Women in Combat: Civic Duty or Military Liability?

Women in Combat: Civic Duty or Military Liability?

Women in Combat: Civic Duty or Military Liability?

Women in Combat: Civic Duty or Military Liability?

Excerpt

Women in Combat is the third volume in the [Controversies in Public Policy] series published by Georgetown University Press. Lorry Fenner and Marie deYoung write from extensive experience in the U.S. military. Lorry Fenner was recently selected for promotion to Colonel in the U.S. Air Force and is the Deputy Group Commander for the 2,800 women and men of the 694th Intelligence Group. Marie deYoung served in the U.S. Army for eight years. She is the author of This Woman's Army: The Dynamics of Sex and Violence in the Military and numerous articles about gender issues in the military.

Both authors also draw on a broad range of empirical data and are deeply committed to their respective positions. For Lorry Fenner, it is unequivocally clear that women should be fully integrated into the military and should serve in whatever capacity for which they are qualified, including combat units. Marie deYoung believes just as strongly that serving in combat would be a personal and social disaster for women.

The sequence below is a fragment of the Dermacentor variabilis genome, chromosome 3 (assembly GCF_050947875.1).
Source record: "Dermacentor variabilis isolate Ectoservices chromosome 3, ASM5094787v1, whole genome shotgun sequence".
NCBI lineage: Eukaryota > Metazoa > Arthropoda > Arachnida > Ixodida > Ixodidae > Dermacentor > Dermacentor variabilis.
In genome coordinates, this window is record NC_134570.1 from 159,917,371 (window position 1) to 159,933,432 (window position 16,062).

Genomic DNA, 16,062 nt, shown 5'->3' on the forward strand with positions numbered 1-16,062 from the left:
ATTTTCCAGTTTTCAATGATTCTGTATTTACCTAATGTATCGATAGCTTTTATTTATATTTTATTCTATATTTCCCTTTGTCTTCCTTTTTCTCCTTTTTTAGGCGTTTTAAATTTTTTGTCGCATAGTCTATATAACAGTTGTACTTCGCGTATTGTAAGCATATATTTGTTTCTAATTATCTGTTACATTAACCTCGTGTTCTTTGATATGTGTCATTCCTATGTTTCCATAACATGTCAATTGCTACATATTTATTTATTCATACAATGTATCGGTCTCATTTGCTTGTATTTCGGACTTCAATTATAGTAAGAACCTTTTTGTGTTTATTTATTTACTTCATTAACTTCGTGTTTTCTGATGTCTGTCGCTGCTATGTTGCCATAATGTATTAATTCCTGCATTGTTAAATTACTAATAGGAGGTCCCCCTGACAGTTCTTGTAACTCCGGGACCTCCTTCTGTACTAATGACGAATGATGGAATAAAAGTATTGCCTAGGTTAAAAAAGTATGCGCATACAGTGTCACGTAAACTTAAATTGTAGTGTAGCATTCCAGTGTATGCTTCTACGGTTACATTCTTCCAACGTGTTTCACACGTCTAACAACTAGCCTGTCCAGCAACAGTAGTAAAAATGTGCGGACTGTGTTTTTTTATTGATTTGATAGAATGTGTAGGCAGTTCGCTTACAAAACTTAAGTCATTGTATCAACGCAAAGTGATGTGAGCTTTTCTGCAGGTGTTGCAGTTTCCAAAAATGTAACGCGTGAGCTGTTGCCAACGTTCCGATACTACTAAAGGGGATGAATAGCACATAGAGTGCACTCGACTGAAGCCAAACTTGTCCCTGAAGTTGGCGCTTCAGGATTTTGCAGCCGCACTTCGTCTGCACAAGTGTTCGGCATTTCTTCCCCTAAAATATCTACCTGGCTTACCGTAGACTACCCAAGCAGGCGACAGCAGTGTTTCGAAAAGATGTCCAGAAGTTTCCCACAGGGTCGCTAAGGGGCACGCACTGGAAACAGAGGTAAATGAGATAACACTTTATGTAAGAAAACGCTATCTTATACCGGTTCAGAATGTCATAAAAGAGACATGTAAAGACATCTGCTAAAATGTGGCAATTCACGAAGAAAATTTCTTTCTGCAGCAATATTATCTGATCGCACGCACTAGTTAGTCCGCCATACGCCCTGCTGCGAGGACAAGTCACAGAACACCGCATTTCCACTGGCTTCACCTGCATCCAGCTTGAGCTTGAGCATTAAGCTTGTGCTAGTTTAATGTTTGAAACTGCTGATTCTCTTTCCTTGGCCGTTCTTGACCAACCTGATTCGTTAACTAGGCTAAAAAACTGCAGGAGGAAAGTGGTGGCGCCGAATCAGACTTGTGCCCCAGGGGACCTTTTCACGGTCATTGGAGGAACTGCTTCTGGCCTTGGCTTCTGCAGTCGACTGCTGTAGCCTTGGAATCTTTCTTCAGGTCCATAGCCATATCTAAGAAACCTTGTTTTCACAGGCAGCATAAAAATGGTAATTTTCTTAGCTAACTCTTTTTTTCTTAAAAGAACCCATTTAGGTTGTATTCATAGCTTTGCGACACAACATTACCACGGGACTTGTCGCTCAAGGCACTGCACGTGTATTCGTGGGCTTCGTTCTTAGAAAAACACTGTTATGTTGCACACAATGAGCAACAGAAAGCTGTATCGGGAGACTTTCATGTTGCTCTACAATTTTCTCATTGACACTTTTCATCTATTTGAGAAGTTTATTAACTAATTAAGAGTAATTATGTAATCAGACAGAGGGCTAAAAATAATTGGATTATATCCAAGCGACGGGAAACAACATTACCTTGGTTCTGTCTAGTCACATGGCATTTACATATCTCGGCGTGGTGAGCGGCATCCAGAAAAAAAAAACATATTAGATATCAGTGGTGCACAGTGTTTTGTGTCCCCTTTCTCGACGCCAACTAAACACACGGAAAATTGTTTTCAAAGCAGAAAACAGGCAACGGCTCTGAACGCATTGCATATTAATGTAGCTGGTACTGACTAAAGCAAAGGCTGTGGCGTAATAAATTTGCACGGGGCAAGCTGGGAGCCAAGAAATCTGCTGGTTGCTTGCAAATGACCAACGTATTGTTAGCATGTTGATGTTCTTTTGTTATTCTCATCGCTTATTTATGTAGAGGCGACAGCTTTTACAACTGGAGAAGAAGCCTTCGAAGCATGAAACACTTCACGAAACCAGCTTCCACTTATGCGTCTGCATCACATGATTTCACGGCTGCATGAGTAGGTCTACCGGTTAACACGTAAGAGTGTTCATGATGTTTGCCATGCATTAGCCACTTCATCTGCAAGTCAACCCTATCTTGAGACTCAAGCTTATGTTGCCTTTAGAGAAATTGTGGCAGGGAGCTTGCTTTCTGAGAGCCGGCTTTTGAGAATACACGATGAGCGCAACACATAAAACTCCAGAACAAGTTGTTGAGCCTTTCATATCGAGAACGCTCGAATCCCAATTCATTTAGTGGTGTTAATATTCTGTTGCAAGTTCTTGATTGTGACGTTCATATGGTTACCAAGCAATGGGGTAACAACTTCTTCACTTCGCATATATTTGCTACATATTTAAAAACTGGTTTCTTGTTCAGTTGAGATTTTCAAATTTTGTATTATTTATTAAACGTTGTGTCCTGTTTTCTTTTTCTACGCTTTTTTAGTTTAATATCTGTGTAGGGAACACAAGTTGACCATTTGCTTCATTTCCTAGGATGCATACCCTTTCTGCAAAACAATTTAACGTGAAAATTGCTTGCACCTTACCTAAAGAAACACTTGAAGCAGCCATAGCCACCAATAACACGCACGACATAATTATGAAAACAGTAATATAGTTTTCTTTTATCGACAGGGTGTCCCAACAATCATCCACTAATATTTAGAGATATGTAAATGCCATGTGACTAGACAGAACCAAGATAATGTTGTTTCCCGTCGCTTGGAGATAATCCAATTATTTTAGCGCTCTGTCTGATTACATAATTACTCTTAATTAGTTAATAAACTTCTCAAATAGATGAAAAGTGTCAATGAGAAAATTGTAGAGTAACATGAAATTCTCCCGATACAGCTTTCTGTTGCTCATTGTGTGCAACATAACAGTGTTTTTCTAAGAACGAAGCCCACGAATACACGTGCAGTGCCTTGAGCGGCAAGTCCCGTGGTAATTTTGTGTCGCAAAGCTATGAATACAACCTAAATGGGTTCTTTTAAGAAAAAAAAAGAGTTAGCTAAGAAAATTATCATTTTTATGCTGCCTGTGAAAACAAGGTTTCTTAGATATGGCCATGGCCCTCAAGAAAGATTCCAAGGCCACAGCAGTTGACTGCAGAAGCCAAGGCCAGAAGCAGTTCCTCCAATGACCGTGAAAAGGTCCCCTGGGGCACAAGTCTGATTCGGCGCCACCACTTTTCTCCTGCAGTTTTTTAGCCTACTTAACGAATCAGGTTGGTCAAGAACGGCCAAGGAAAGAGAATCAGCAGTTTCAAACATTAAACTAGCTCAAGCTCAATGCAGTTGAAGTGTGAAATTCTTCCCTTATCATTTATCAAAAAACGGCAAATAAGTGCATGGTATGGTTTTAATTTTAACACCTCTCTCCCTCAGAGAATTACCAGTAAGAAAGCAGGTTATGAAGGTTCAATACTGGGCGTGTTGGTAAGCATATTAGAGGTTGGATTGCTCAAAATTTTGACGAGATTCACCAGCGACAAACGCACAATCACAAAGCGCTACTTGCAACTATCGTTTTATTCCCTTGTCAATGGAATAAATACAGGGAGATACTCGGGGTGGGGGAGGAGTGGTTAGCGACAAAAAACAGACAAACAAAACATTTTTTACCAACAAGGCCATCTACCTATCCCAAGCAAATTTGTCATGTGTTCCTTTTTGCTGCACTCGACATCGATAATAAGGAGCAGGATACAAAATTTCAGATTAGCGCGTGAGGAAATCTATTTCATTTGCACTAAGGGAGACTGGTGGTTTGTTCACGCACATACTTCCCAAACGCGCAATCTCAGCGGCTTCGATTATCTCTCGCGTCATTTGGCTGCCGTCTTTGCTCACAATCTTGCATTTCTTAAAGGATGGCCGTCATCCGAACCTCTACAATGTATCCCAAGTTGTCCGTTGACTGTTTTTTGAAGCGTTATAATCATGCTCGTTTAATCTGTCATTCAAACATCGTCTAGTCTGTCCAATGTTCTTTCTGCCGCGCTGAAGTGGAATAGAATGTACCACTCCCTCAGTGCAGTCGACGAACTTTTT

Lorry Fenner argues that the nation-state is based on the government's ability to protect its sovereignty and the lives and prosperity of its people. The armed forces are a core institution, and combat in this institution is a defining feature. The U.S. military should reflect the democratic society it serves—and such reflection involves women in the military serving in any position for which they are qualified. If women are to be considered on par with men, they must have the right to serve in the military wherever they are qualified.

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